Day 175: Achievement 86. Go ice skating at Somerset House.

Tickets to skate

Tickets for ice skating.  Photographed in summer. (Above.)

Nat is one of the most awesome people I know.  She used to come to a pub quiz I ran in central London but, for some reason, decided she’d move to Australia for a couple of years.  And then she came back and came ice skating with me.

As is a lady’s prerogative, Nat showed up to Victoria about 20 minutes late.  She’d got the coach up from some city with a cathedral and ended up stuck in a traffic jam all the way into central London.  Undeterred that we’d miss the start of the skating session, Nat bounds over to a sushi stall (the one by the toilets, Victoria station fans) and proceeds to select from a variety of raw fish.  She’s one of the most awesome people I know, though, so can get away with wasting valuable ice time in this manner.

To the Misery (nee District) line!  Except, it being a weekend, there’s some sort of added complication.  On this particular Saturday in January, there was no service east of Embankment.  So, like all good BTO fans would, we took what we could get from the tube and legged it down the Victoria Embankment on foot.  Except we didn’t leg it, because Nat was eating sushi (the rammed Misery Train was not conducive to lunching) and I was carrying Nat’s mentally heavy bag.  But Nat can get away with wasting valuable ice time in this manner, and no doubt causing my back a later mischief, because she’s one of the most awesome people I know.

Once we finally get up inside Somerset House, Nat decides she needs to find the toilet.  I go and pick up the tickets and drop her mentally heavy bag in the cloakroom.  Then I wait.  And wait.  And walk around the ice rink.  And wait.  And wonder where the hell she’s got to.  Turns out there was a queue.  I’m told, from a good number of sources, this always happens at ladies’ toilets.  What I don’t understand is why, then, they don’t put more toilets in ladies’ toilets.  I don’t want to be accused of standing and sniping on the sidelines, so I’ll even offer a suggestion about how to do it: take some floorspace from the gents! As a double bonus, I have a gut feeling that forcing men closer to the toilet bowl would also serve to bring about more sanitary conditions.

I digress.  Nat, being one of the most awesome people I know, has got feet like a normal person.  She knows her size and the acts of picking flippers at the swimming pool, choosing bowling shoes at the alley, and ordering ice skates at the rink are straightforward affairs.  Not so for me.  Three different pairs of skates later, and a few tibial tendon-related yelps of discomfort, I’m sort of sorted.  Sorted, that is, for the half second between standing up and falling over again.  Great start, made even better by the sniggering of a six year old.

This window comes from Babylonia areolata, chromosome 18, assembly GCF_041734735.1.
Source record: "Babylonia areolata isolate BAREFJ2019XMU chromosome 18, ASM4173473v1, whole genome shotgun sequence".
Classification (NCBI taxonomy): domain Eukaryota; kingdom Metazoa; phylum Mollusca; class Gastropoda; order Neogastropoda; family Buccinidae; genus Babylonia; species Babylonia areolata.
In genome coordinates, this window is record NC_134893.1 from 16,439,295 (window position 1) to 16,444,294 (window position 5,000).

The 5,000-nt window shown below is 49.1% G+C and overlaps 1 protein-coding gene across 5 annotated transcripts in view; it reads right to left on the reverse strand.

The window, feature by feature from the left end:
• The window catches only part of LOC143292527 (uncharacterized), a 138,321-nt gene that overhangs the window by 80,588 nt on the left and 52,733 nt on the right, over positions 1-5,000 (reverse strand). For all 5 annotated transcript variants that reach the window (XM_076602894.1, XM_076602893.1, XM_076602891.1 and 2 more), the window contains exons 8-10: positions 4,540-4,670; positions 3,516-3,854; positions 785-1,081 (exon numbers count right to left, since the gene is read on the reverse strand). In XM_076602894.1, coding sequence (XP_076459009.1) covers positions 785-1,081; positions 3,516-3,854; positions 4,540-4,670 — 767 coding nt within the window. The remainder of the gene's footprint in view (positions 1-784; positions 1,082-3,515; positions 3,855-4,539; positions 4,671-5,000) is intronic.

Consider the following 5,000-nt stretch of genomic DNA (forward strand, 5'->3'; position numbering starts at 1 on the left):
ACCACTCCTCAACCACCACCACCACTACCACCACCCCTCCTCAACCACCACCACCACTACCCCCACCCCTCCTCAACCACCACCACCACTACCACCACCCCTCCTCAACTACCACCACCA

My last time at an ice rink (this one, in fact) had involved drinking mulled wine and taking photos, then visiting the India Club for a curry.  It didn’t, for reasons that might already be apparent to you, involve wearing blades under my feet and careering around on a hard, yet slippy, surface.

So, we get out on the ice.  And, I can tell you now, it’s not a sport for those who feel the need to be emasculated.  Not only will an entire Spanish school party shoot past you as if they are direct descendants of Jayne Torvill (there’s your T&D reference, should you be playing cliche bingo), but so will the elderly and the infirm, the very young and those with a white stick and a dog.  Depending on the time of day, the dog might or might not be wearing a high visibility tabard.

Clinging to the side for dear life, and using the handrail as a method of propulsion, is a technique fraught with problems.  I’d go so far as to say that, between them, lollygaggers and children ensure it’s not a way the uncoordinated young professional is permitted to travel.  Forced on to the ice, straight lines are the thing to conquer first.  Well, not falling over, then starting to move, then moving in a straight line.  After that, it’s time to master stopping.  Then stopping using something other than the rink-perimeter rapid deceleration technique.  Then going around corners.  Then putting it all together.  Then avoiding people.  Then falling arse first on the ice.

Set up for a fall

Me, mid-fall.  Nat really captures the moment.

Great fun, though.  See you there next year.  More pictures on flickr.

(Note to readers: I do actually like Nat.  She’s one of the most awesome people I know.)

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